Picture of Simple, Cheap MP3 Player Solar Charger
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This is a really simple tutorial on how to make a solar charger for your MP3 player. This won't work with an iPod touch (The iPod ignores it, it's not an apple product), but should work with most generic players. I use it for my CreativeZen player.

I bought my solar cells HERE. It's the best prices I can find, plus free shipping!
This panel charges @
5.13 Volts
.8 amp to 1 amp; in full sun

Because MP3 players have built in battery savers, there is no need for an electronics board or battery sensor. It's physically impossible for the solar cells to spontaneously produce a higher voltage. If the voltage drops (for whatever reason) the MP3 player automatically disconnects the battery.

MP3 players automatically disconnect the battery before it overcharges
MP3 players will not discharge into the panels, they have built in diodes.

Putting it simply, the very worst that could happen is that it won't charge the player.
But I still have to say: do this project at your own risk :)

Step 1: What You Need

Picture of What You Need
1) 9 x 1 amp, .57 volt solar cells. I bought mine HERE
2) Tabbing wire or fine electronics wire. I bought mine HERE

3) 8 x 10 cheap plastic picture frame from Wall Mart
4) USB extender with female USB adapter. $1.00 at Dollar Tree.

Wood/foam core,Solder, flux pen/ normal flux, soldering iron, and soldering skills :)
I recommend you wear latex gloves when you work with solar cells. Fingerprints look bad...

snotty5 years ago
Nice work!

Here's how you can make it work with an iPod:
Connect the two middle USB pins to about 3 volts. Do this by making a voltage divider. Make a voltage divider with two 100k ohm resistors (Brown - Black - Yellow). Connect one resistor to +5volts and the other end to the middle two USB pins. And connect the other resistor to minus, then connect the other end to those same two middle USB pins. Easy eh? Here's a diagram.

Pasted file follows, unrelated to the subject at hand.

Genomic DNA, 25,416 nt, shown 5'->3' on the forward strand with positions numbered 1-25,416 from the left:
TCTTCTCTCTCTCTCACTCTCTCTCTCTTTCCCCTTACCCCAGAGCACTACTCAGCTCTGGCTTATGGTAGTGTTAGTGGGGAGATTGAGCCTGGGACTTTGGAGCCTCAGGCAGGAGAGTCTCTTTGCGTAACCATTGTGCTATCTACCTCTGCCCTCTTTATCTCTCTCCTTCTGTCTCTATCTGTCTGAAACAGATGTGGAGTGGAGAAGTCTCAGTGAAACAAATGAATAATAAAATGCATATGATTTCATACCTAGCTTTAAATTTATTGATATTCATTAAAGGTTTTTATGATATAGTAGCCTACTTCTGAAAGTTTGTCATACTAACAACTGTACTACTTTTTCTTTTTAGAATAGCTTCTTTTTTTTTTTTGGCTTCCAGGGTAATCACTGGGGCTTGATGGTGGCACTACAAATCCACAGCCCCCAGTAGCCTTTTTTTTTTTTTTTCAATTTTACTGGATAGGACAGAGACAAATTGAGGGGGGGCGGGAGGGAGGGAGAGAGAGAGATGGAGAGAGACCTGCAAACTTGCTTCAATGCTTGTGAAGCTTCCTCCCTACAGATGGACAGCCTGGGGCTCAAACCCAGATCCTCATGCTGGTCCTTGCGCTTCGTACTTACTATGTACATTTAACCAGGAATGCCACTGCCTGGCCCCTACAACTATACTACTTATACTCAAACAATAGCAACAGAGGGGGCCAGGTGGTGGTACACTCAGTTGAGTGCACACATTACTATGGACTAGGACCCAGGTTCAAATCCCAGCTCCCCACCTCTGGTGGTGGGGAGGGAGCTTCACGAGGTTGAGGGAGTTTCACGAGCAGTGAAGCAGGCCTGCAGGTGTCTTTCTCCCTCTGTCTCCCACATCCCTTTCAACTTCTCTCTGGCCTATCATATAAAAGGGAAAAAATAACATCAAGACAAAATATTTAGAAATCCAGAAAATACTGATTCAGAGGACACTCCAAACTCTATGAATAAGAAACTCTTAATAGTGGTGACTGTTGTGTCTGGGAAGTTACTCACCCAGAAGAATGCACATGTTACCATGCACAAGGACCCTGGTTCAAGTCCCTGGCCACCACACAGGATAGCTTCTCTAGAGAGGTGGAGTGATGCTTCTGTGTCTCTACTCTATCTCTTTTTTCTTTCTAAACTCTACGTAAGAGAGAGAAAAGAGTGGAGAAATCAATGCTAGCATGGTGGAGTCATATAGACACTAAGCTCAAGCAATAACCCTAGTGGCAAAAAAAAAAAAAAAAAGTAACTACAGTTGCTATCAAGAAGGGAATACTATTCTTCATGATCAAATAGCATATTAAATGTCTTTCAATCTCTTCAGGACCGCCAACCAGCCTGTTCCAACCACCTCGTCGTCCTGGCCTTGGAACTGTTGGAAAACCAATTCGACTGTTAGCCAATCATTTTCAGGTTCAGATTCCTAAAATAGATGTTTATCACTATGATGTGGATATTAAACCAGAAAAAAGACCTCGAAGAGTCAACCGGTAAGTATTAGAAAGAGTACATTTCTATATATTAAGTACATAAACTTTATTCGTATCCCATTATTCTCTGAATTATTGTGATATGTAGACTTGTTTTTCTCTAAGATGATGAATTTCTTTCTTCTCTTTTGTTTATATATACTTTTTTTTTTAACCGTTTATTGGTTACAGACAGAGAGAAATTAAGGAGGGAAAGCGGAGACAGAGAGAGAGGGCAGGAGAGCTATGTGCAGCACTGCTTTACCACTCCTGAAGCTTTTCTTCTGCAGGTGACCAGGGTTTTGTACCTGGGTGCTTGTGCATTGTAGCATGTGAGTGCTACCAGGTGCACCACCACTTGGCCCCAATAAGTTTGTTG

The Mr. Buzz USB charger uses this type of voltage divider as well as two 1uF ceramic capacitor somewhere in there but I have had some (limited) success without the capacitors.

Does anyone know if those capacitors really necessary?

Also some devices need a minimum rate of amperage in order to charge. What I did was trickle charge 4 AA NiMeHy batteries with a small 6v panel and a diode. Then I plug this into my iPod touch. The NiMeHy batteries provide the required amperage.

ipod charger1.jpg
If you had enough current to supply 1A (1000mA), if you made a voltage divider to supply 3v to the green data wire and 2.2v to the white data wire. Which is:

150 ohms (brown green brown) from red (5v) to green
100 ohms (brown black brown) from green to black (0v)
220 ohms (red red brown) from red (5v) to white
270 ohms (red violet brown) from white to black (0v)

I needed to do this to get my homemade charger to charge my iPhone 4, iPod touch, and iPad 2. It charges just as fast as the apple charger, and I'm actually using it as I speak :) just be sure you can source 1A of current, and you'll be fine. I also used a switch, 5v regulator, and power indication LED in a metal zippo container.

PS any properly sized resistors would do. Ex 100 ohm and 150 ohm has the same effect as 10k ohm and 15k ohm or the same as 1M ohm and 1.5M ohm. The larger the resistor, the less wasted energy in the divider.
Todd Gehris3 years ago
As a precaution you could add a diode on the plus side of the panels to prevent a device's battery from discharging into the panels. It also would be safer to devices to have the power out of the panels regulated. It takes very few components to do that. If you really wanted to get fancy you could hook a few rechargeable AA batteries up to it as well to compensate for when the panel gets shaded.
songrotek4 years ago
It's really cool!
mariosk8s5 years ago
Cool instructable. I gave this a whirl this weekend: http://twitter.com/mariosk8s/statuses/13699610704 
nepheron (author)  mariosk8s5 years ago